The retail landscape has changed dramatically in 2020. More people are shopping online than ever before, with online shopping growth now reaching 62.7 percent year-on-year (YOY). Businesses that provide groceries, household supplies and in-home entertainment have all seen increased spending.
In fact, Woolworths Group e-commerce sales jumped to $1.5 billion in the first quarter of fiscal 2021 and increased 87 percent from the corresponding period a year ago. At the same time, many businesses such as restaurants, consumer electronic shops, apparel retailers and hotels are bracing for lower spend.
The risk is this these trends will linger for some time even as the region recovers. And because of this, many ideas and assumptions that worked for businesses in the past no longer apply now and in the future.
Making data decisions without slowing down
In this uncertain climate where consumer confidence is in a constant state of flux, retailers must redefine the speed, accuracy and location with which they track, analyse and utilise customer data. Pre-defined queries, based on conditions of the past, will become less useful in an ever-changing business world. Retailers need the freedom to ask any question about their data, but there is rarely time to stop and ‘go do analytics’.
This is where embedded analytics can be key to making the best decisions without slowing down. It brings the power of analytics to the point of decision for every business user, within their applications, workflows and information services, where it can deliver immediate business value.
This helps retailers access and analyse data that is usually unused or difficult to locate, so that they have the right insights, in the right context to make accurate decisions quickly and accelerate their response to what’s happening in the market. Retailers that make decisions better, faster and with more accuracy will enhance their value to customers and gain their loyalty.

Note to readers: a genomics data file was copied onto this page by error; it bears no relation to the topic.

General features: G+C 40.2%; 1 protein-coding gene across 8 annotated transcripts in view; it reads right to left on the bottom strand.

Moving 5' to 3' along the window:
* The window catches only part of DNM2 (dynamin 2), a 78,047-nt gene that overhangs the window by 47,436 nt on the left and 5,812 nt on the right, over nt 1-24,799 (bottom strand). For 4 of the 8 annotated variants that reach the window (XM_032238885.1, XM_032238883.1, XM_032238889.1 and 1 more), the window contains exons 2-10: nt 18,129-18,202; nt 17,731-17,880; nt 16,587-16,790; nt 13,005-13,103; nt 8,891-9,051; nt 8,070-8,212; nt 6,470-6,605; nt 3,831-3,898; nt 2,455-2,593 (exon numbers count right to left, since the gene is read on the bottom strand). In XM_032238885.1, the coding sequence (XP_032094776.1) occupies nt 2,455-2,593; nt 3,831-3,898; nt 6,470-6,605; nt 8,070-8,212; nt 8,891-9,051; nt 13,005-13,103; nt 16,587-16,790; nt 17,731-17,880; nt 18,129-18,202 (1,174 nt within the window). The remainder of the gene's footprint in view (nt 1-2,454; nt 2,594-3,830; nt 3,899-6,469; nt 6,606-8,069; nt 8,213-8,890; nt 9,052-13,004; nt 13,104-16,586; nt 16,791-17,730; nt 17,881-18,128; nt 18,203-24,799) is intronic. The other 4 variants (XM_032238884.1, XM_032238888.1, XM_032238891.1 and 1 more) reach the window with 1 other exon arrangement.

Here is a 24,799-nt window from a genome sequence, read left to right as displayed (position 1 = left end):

Explaining embedded analytics
Let’s use a food and beverage retailer for example. The retailer ramps up its online presence and offers home deliveries at the height of COVID. There are a few ways embedded analytics can help the retailer optimise operations and boost business.
To adapt to new buying patterns, the retailer embeds analytics into its inventory applications. When checking stock levels, branch managers automatically get insights on what items are selling more, so that they can better decide what to promote and what to stock up on for the week. They don’t have to wait for someone else in the organisation to tell them; they can access these insights and immediately decide themselves.
Then there’s the new delivery fleet processing online orders and home deliveries. Instead of monitoring the fleet and directing movements from a centralised control centre, the retailer embeds analytics into the fleet management software, giving staff more control over delivery times. They now know which drivers will become available and can prepare the orders just in time for the delivery schedules. This means the retailer becomes more responsive to customers and agile to changes in the market.
A grocery retailer for example can embed analytics into the app which consumers use to order their food. Visualisations or dashboards analysing the order history could show consumers when their favourite foods will be back in stock or on promotion, and which other items would complement them. This way, the retailer goes beyond just selling products to influencing consumers’ lifestyle.
Forecasting future demand
With embedded analytics, retailers are in a better position to weather disruptions and forecast future demand. Consumers might continue to order online or consume different products. Whatever the changes, embedded analytics can give the retailer the immediate insights it needs today to adapt to the market of tomorrow.
While 2020 has been a year of disruption, it can also become a year of transformation, especially for those retailers using embedded analytics. Their ability to uncover the data secrets and make the right decisions intuitively puts them into a better position to break previous assumptions that worked before, find new opportunities within this new landscape and create exceptional customer experiences – emerging stronger and more resilient.
Josh Good is vice president for product marketing (data analytics) at Qlik